ANNA COX

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THEY are bedridden and confined to bleak and dingy surroundings in dilapidated houses.

Two Alexandra women suffering from elephantiasis – a vivid and accurate term for the syndrome it describes – have spent 12 and 18 years respectively in one-room homes filled with relatives, unable to get off their beds.

Both have been in hospital several times, but have been told that doctors were unable to treat them. So they lie in bed watching their legs getting bigger by the day and becoming more and more inactive.

Ester Ntshalintshali is 69.

She is more fortunate than Sibongile Zulu, who lives down the road from her in Extension 7. She was found by Robbie Senoelo, a Government Communication and Information System officer based in Alex.

He alerted community leader Linda Twala, who arranged for her to be taken to Charlotte Maxeke Johannesburg Academic Hospital, where she was put under observation a few weeks ago.

It took 14 emergency management officers to lift her in and out of the ambulance. She was sent home, and told to lose weight and to return in October.

Twala, with the help of Afrika Tikkun, a Jewish NGO that operates in Alex, managed to get her a new bed, donated by Ellerines. Because of her weight, her old one was being propped up with bricks.

Yesterday, Emergency Management Services (EMS) staff once again arrived at Ntshalintshali’s Tsutsumani home in two fire engines and an ambulance. It took a number of paramedics to lift her off her bed, remove the old one from under her and put the new bed in. Because she is too big to fit onto a stretcher and cannot walk, the EMS staff had to lift her on the mattress, place her on the floor, then roll her onto the new bed.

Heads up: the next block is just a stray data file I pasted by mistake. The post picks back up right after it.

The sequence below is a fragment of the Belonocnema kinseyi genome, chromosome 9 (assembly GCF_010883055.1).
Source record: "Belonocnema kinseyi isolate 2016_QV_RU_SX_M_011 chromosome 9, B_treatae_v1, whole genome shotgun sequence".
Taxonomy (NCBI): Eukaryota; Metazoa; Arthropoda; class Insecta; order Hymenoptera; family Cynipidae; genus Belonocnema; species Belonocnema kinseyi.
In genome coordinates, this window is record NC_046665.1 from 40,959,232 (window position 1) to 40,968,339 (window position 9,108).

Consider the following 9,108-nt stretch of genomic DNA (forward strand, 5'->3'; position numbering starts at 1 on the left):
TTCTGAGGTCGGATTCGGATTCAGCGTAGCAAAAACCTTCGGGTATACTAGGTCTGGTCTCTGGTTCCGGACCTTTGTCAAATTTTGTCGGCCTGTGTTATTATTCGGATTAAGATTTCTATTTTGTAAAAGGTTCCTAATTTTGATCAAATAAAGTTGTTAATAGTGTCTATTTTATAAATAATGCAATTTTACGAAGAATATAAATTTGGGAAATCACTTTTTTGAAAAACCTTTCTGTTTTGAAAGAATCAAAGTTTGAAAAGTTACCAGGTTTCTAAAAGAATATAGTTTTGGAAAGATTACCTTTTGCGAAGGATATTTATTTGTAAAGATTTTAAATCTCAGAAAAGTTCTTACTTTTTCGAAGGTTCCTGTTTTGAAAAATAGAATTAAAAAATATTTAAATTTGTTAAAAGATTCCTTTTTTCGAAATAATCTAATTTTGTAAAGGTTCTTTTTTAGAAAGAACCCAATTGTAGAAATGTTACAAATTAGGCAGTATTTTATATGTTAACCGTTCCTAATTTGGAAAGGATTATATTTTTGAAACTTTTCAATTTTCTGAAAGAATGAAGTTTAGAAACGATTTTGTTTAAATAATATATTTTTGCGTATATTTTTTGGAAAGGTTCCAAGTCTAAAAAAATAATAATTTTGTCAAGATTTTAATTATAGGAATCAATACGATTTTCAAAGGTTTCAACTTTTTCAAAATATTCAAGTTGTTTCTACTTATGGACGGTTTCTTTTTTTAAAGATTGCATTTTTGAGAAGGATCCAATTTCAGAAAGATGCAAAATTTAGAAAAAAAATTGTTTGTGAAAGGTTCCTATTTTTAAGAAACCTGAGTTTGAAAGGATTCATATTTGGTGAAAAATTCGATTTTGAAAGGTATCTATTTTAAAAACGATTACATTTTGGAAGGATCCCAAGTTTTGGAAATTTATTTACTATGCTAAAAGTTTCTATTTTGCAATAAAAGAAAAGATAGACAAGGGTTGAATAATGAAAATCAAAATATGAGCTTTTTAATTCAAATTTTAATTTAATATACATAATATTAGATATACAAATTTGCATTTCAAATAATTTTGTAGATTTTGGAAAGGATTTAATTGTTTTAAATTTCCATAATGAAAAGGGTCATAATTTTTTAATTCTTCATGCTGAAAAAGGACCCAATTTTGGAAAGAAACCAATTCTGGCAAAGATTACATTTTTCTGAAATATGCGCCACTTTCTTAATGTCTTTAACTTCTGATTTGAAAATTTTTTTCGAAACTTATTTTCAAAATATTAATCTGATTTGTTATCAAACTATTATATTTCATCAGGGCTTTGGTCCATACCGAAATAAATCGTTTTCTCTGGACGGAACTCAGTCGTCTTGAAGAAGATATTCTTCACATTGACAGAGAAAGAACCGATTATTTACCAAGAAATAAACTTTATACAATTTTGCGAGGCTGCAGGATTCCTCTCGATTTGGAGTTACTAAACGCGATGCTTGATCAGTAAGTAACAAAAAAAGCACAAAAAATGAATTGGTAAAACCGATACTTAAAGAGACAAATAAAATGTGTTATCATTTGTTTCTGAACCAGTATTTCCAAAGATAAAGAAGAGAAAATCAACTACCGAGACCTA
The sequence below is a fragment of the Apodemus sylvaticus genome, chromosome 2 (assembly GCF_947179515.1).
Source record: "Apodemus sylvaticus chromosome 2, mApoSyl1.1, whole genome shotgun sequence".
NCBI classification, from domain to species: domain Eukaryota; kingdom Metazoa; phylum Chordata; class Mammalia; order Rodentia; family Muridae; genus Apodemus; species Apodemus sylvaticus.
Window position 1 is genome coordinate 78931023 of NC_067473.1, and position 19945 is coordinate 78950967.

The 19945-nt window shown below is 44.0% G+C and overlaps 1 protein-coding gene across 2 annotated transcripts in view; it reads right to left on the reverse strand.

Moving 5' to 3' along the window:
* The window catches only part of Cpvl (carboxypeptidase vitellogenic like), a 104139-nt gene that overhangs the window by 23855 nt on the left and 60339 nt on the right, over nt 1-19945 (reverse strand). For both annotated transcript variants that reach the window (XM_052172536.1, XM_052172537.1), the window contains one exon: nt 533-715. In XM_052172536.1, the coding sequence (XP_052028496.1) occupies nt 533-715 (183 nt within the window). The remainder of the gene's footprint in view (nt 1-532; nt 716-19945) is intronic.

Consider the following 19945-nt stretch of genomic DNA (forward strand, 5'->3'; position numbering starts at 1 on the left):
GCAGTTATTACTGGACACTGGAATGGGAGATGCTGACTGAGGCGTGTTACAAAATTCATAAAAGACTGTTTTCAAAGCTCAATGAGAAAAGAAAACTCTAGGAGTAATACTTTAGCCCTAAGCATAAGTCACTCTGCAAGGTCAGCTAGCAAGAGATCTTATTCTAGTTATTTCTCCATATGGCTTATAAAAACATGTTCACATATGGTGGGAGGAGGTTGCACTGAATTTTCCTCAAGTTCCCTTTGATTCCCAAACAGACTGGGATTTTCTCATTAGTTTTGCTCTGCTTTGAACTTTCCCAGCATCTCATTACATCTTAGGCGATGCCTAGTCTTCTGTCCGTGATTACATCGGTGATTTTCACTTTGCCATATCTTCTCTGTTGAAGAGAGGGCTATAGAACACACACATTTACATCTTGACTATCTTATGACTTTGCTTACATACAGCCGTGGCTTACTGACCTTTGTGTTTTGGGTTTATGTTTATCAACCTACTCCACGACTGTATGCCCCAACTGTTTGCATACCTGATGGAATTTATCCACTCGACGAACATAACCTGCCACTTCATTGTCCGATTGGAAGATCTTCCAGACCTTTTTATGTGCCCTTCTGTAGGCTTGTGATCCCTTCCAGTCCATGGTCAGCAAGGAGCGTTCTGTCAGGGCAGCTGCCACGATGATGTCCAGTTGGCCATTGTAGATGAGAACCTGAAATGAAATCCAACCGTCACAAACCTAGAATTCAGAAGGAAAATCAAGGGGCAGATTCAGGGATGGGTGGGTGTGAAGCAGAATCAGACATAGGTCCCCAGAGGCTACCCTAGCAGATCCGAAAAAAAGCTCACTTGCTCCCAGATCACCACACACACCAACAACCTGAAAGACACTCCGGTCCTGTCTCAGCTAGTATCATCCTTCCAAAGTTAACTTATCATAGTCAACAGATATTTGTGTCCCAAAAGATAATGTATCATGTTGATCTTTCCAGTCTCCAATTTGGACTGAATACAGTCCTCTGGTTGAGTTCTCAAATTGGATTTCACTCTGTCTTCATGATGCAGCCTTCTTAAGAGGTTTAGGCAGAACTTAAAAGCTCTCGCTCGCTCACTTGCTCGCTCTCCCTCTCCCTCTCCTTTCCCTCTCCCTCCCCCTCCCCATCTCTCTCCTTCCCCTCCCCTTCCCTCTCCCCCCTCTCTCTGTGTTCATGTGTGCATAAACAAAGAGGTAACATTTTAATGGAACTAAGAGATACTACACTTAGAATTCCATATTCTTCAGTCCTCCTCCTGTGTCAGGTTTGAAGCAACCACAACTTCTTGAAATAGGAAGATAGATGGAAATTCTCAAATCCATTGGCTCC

When she was finally settled, she smiled and wiped a tear from her eye and stretched out to hug people one by one.

“I am so grateful that there are people who care about me. I never knew people of Alex cared about other people. I am grateful to be alive,” she said.

Twala said he would be sending his youth volunteers to her house to paint the badly deteriorating dwelling.

“We also want to break a wall in her bedroom and put a sliding door in so that she can be carried easily. The family live on grants. There are six of them living there. They need a new fridge, stove, clothes and food, and anyone who can offer her medical attention.”

Another NGO, Maningi Matters, had donated R10 000 towards it, he said.

Residents then told The Star there was another woman, just 2km away, who was also bedridden with elephantiasis and who was getting no assistance.

Sibongile Zulu is 52 and has been in bed for 18 years.

Her daughter, Mbali Zulu, said

: “Life is difficult for us. We have to take care of her 24 hours a day. Volunteers come in and help bathe her, but she is always in pain,” she said.

If you can help, phone Twala on 082 442 2866.